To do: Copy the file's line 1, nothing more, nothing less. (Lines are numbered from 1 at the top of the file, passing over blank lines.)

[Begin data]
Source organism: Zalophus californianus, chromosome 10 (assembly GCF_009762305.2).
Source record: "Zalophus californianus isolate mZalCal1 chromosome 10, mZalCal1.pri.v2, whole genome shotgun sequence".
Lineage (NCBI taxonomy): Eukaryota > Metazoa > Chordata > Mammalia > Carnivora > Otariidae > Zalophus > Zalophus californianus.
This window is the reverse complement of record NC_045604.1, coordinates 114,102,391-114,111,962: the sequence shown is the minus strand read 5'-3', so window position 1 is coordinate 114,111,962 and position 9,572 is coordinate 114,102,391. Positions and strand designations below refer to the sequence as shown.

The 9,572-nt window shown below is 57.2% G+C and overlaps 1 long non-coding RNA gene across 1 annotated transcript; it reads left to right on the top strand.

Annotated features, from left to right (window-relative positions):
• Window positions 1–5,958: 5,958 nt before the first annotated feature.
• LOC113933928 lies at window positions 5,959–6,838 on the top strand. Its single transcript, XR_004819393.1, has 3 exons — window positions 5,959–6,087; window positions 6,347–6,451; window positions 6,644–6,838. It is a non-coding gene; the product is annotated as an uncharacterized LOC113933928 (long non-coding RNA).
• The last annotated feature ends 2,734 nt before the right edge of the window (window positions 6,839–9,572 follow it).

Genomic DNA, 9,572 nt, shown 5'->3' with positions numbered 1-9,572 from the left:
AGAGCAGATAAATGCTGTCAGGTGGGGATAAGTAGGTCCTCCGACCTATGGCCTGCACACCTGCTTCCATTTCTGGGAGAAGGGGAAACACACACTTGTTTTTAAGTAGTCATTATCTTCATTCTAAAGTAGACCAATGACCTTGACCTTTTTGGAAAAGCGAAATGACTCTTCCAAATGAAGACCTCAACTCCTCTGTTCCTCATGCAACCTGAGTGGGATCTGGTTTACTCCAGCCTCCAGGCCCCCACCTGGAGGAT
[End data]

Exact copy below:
Source organism: Zalophus californianus, chromosome 10 (assembly GCF_009762305.2).